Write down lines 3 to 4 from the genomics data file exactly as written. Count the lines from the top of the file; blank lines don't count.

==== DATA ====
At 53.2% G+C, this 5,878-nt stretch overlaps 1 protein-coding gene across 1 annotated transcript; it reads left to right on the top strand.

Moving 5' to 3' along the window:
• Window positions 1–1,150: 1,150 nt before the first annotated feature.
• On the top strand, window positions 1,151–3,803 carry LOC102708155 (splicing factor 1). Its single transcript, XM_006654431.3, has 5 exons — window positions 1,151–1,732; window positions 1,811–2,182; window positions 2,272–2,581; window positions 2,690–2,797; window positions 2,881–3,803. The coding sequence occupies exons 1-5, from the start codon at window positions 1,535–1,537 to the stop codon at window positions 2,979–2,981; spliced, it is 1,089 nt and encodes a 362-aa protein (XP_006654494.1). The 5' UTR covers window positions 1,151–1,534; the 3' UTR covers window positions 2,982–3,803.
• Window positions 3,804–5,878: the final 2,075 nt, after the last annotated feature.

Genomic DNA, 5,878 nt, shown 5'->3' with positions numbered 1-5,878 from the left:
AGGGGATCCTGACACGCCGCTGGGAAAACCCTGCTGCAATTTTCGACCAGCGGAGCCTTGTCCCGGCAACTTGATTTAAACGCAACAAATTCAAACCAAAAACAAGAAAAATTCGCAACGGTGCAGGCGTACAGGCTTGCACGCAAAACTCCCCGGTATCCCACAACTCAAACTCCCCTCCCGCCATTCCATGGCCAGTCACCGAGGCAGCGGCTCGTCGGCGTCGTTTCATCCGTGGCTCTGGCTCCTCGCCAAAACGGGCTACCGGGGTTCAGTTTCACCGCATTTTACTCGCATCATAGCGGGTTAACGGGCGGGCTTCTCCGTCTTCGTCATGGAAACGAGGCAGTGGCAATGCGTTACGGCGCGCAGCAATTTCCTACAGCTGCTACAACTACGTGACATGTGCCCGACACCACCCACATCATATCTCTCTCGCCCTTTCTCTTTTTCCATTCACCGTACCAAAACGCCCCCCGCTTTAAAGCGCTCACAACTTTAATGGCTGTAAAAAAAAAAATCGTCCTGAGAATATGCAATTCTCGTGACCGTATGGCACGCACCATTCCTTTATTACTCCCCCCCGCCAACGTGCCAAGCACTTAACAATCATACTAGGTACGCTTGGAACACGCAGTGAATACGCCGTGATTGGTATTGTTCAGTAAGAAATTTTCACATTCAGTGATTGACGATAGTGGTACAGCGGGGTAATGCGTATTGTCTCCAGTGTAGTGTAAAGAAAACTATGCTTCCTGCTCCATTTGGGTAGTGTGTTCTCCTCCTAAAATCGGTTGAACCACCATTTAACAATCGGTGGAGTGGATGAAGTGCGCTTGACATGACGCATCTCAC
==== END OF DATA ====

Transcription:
• Window positions 1–1,150: 1,150 nt before the first annotated feature.
• On the top strand, window positions 1,151–3,803 carry LOC102708155 (splicing factor 1). Its single transcript, XM_006654431.3, has 5 exons — window positions 1,151–1,732; window positions 1,811–2,182; window positions 2,272–2,581; window positions 2,690–2,797; window positions 2,881–3,803. The coding sequence occupies exons 1-5, from the start codon at window positions 1,535–1,537 to the stop codon at window positions 2,979–2,981; spliced, it is 1,089 nt and encodes a 362-aa protein (XP_006654494.1). The 5' UTR covers window positions 1,151–1,534; the 3' UTR covers window positions 2,982–3,803.